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Public Relations and (or) Advertising
A little bit of this, a little bit of that.
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by Michael D. Driscoll

Michael DriscollThe application of public relations and the use of advertising are sometimes misunderstood, igniting a  series of unanswered questions for companies needing to create awareness for themselves.

When do you use public relations? Why should you advertise? The best answer on both topics is, "It depends on what you're trying to accomplish." Use public relations and advertising (and marketing) together as well as separately when the situation calls for it. 

Still confused? Don't fret. You're in good company.

Message Control

A distinct difference between PR and advertising is their extent of message control. When, where, and how an advertisement runs is quite controllable. Ad space purchased in the right format (i.e. broadcast, radio, print, online, sky writing, floating barge) means one has inherent control over what messages are communicated.

Conversely, while the process of creating messages through public relations is controllable, what occurs after the message has left the "nest" is often uncontrollable. The most common uncontrollable factor is whether the media view your information as newsworthy. In advertising there is no question whether your information will be publicized -- if the check cleared, you're in. 

I know what you're thinking. You want control of the message from beginning to end so you've decided that advertising is the way to go. Have you thought about the current shelf life of an advertisement? What about implied endorsement? Costs?

Shelf Life: TV Commercials and the Press Release

Until recently, TV advertisements have had a shorter shelf life than a press release archived on the Internet. For now this is probably still true, but watch out. New Web sites are coming online with nothing but commercial content that would make any ad executive smile. Corporations are also posting their commercials on corporate Web sites to extend the shelf life of their ad dollars.  

Obstacles to viewing archived commercials are many. The more common ones include slow Internet connections, lack of installed software for viewing, and unless there is an HTML description about the commercial for search engines to archive, add inability to find a commercial online to the list of obstacles. These barriers are coming down quickly as technology and computer training improves.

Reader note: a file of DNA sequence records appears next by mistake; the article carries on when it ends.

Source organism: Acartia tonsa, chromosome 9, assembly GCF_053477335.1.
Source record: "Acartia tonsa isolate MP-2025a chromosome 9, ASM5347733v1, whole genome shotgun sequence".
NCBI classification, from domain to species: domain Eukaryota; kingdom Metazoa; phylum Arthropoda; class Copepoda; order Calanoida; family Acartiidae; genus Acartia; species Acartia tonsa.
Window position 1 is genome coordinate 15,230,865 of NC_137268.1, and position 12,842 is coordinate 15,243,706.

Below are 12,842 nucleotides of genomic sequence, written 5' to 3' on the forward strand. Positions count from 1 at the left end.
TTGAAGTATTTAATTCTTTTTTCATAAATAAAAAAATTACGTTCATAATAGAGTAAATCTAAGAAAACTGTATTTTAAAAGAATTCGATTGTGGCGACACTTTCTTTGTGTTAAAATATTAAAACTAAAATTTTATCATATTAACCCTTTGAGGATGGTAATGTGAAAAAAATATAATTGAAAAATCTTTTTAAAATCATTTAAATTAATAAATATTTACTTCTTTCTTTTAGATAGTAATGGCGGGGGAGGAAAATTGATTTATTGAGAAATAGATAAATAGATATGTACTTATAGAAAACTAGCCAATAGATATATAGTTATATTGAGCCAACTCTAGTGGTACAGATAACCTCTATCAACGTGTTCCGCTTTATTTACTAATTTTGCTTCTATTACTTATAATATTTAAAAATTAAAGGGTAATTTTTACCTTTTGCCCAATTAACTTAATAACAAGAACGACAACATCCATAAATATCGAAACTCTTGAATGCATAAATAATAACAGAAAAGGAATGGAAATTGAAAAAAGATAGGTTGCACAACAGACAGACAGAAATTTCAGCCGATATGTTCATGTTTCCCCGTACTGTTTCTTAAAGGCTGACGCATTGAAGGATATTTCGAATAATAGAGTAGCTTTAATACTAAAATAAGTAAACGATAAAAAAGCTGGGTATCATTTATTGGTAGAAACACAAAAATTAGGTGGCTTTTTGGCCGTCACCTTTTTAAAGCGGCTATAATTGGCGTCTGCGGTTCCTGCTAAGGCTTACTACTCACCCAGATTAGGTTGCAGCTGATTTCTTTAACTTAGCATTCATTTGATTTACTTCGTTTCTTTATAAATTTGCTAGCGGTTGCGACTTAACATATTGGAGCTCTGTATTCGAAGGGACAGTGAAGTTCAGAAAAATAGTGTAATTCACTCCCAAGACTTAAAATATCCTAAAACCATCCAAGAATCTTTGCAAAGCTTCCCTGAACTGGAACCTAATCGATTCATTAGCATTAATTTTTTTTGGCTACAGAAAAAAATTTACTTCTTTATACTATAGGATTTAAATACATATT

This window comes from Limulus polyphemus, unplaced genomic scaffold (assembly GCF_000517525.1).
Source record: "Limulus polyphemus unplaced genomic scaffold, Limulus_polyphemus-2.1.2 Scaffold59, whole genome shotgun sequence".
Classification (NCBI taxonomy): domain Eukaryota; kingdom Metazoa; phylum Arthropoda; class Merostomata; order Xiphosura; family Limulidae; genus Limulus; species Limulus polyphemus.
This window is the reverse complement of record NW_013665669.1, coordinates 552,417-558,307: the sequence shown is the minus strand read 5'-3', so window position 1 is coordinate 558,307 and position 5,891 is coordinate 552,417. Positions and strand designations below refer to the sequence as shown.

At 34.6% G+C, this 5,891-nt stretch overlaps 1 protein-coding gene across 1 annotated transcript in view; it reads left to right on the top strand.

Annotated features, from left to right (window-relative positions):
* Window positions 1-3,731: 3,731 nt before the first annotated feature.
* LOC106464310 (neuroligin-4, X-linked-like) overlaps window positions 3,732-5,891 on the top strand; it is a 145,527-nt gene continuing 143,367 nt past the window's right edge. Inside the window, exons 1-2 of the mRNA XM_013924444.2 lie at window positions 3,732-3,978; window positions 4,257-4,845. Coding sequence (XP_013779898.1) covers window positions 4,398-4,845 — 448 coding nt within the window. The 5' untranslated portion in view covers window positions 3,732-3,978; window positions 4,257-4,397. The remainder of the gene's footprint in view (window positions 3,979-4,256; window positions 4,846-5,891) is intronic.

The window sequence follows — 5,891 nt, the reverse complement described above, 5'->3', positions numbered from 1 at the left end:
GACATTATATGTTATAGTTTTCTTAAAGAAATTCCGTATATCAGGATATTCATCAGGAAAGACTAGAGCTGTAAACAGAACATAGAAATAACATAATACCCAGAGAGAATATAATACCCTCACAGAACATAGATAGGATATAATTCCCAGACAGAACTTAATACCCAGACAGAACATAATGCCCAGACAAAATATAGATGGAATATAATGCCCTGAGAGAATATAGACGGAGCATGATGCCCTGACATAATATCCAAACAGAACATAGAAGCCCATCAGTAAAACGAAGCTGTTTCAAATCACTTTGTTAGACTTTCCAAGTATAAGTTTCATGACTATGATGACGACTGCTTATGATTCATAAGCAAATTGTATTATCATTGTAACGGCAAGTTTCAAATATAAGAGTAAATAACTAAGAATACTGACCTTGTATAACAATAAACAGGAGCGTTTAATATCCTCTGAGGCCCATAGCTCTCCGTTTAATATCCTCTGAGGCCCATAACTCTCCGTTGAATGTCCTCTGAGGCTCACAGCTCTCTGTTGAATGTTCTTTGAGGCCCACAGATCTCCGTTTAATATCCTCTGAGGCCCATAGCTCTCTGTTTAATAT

Archived press releases and news articles still rank high in terms of Internet longevity. Search engines can locate information (even in PDF format for some) long after the hype of a press release has waned. The major obstacle here is a person without access to the Internet. 

Implied Endorsement

No matter how interesting an advertisement might be, it is recognized as a self-serving communication. The only implication here is that someone paid to have a message filtered directly to a consumer. There is no third-party endorsement, no filter before it reaches you.

Public relations affords the credibility of indirect third-party endorsements. This means you are not paying to get advertising placed, but a publication is freely giving space to a story about your company. An endorsement such as this is a powerful tool in shaping public opinion. 

Consumers today are far more cynical than previous generations, with only a small percent saying they have a great deal of confidence in advertising messages. Anyone can buy visibility, however PR plays a critical role in sorting out the hype. 

Costs

Advertising exposure is often proportional to the amount of money spent on the advertisement. Whether your ad sits on a billboard overlooking the highway or plays during prime time television, advertising will consume your budget faster than a well-positioned, well-written press release. 

For small companies, public relations is the better method for direct and personal communication with a target audience. For larger companies with a sufficient budget, advertising along with public relations may be the right combination for success. 


Michael D. Driscoll is a public relations manager in the non-profit sector.  He can be reached at michaelddriscoll@yahoo.com





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